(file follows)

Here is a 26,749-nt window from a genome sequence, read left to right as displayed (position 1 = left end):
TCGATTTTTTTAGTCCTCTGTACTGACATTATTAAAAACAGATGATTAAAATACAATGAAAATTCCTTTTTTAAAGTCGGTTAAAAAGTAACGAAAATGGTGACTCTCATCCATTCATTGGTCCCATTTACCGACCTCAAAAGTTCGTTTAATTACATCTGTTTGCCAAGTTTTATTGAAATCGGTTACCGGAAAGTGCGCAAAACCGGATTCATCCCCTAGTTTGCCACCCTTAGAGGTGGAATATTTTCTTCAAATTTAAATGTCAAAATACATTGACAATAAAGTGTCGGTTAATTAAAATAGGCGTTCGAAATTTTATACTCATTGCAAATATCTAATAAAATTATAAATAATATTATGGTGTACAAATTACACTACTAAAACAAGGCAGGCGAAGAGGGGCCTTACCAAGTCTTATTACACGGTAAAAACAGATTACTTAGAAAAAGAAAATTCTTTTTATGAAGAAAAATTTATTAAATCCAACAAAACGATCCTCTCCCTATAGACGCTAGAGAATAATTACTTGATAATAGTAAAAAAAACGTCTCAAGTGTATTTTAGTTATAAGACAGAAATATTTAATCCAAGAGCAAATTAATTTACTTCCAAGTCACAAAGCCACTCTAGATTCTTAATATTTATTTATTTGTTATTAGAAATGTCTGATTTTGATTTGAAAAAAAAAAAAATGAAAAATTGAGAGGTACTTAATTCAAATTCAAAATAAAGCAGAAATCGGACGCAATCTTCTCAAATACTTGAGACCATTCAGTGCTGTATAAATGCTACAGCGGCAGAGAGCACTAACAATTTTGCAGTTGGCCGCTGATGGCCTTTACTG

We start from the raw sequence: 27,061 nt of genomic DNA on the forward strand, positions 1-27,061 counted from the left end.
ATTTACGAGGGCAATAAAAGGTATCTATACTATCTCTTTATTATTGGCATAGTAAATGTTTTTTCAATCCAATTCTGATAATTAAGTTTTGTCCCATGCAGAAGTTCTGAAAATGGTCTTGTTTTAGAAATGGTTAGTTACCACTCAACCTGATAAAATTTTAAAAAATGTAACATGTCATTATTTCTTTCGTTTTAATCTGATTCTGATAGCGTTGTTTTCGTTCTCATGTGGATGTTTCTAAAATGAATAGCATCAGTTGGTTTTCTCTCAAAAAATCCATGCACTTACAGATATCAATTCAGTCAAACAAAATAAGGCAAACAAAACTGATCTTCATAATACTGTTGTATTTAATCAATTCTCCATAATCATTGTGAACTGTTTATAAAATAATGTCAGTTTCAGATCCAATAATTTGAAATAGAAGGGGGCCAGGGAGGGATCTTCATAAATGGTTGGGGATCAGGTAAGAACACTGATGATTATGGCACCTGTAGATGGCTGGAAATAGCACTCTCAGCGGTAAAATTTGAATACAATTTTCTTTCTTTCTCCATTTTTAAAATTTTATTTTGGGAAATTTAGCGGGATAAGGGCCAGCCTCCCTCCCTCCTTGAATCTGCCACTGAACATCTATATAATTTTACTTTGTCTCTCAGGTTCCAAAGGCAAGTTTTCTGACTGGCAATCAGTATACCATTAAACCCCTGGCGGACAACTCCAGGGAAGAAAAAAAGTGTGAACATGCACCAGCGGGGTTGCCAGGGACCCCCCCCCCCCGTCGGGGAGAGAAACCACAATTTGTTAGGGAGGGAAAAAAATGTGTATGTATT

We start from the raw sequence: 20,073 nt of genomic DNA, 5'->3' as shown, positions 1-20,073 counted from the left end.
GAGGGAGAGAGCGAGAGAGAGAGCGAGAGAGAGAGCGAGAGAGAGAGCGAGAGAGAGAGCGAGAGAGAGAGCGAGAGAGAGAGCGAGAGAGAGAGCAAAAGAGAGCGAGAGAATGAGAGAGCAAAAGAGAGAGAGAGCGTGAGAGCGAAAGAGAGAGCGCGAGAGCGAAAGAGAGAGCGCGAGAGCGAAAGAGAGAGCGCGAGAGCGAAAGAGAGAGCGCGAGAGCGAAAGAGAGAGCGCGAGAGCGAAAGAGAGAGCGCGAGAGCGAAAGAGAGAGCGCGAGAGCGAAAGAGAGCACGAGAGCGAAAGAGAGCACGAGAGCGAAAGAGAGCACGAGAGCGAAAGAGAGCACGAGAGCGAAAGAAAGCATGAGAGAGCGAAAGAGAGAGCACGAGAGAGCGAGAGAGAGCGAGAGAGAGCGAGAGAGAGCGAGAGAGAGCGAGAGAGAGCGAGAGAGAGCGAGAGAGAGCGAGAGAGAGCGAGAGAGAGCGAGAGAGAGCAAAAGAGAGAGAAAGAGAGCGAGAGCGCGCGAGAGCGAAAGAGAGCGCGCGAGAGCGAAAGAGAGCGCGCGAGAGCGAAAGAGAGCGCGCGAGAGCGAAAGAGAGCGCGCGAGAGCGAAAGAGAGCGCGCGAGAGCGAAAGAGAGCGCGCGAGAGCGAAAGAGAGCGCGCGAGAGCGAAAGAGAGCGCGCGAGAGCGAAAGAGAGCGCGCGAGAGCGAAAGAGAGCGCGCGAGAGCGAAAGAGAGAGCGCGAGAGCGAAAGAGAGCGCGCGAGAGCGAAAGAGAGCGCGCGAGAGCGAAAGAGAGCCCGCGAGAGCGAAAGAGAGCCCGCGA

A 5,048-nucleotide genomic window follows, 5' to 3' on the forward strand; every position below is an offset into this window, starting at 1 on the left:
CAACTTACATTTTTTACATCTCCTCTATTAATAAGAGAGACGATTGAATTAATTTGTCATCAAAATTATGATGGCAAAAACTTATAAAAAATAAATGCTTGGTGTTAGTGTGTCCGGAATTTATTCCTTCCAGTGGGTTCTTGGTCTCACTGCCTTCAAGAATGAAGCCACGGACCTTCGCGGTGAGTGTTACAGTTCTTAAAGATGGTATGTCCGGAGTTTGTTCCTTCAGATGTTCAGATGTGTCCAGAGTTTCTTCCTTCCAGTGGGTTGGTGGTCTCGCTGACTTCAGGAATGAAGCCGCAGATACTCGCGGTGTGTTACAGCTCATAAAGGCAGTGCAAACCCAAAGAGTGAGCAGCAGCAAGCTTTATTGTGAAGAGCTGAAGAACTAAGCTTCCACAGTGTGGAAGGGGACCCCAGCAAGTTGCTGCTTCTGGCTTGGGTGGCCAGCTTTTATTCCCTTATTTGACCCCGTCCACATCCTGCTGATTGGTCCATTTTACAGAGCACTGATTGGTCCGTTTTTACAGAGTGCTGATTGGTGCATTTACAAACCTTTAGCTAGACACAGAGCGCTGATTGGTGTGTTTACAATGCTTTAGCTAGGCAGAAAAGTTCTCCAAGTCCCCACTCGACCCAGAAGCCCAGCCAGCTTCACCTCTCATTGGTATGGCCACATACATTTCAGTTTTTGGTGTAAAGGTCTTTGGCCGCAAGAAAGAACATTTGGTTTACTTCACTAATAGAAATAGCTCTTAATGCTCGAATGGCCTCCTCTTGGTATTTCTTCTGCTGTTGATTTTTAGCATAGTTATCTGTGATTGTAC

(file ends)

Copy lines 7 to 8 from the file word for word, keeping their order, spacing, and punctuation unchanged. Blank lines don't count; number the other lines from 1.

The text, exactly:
A 5,048-nucleotide genomic window follows, 5' to 3' on the forward strand; every position below is an offset into this window, starting at 1 on the left:
CAACTTACATTTTTTACATCTCCTCTATTAATAAGAGAGACGATTGAATTAATTTGTCATCAAAATTATGATGGCAAAAACTTATAAAAAATAAATGCTTGGTGTTAGTGTGTCCGGAATTTATTCCTTCCAGTGGGTTCTTGGTCTCACTGCCTTCAAGAATGAAGCCACGGACCTTCGCGGTGAGTGTTACAGTTCTTAAAGATGGTATGTCCGGAGTTTGTTCCTTCAGATGTTCAGATGTGTCCAGAGTTTCTTCCTTCCAGTGGGTTGGTGGTCTCGCTGACTTCAGGAATGAAGCCGCAGATACTCGCGGTGTGTTACAGCTCATAAAGGCAGTGCAAACCCAAAGAGTGAGCAGCAGCAAGCTTTATTGTGAAGAGCTGAAGAACTAAGCTTCCACAGTGTGGAAGGGGACCCCAGCAAGTTGCTGCTTCTGGCTTGGGTGGCCAGCTTTTATTCCCTTATTTGACCCCGTCCACATCCTGCTGATTGGTCCATTTTACAGAGCACTGATTGGTCCGTTTTTACAGAGTGCTGATTGGTGCATTTACAAACCTTTAGCTAGACACAGAGCGCTGATTGGTGTGTTTACAATGCTTTAGCTAGGCAGAAAAGTTCTCCAAGTCCCCACTCGACCCAGAAGCCCAGCCAGCTTCACCTCTCATTGGTATGGCCACATACATTTCAGTTTTTGGTGTAAAGGTCTTTGGCCGCAAGAAAGAACATTTGGTTTACTTCACTAATAGAAATAGCTCTTAATGCTCGAATGGCCTCCTCTTGGTATTTCTTCTGCTGTTGATTTTTAGCATAGTTATCTGTGATTGTAC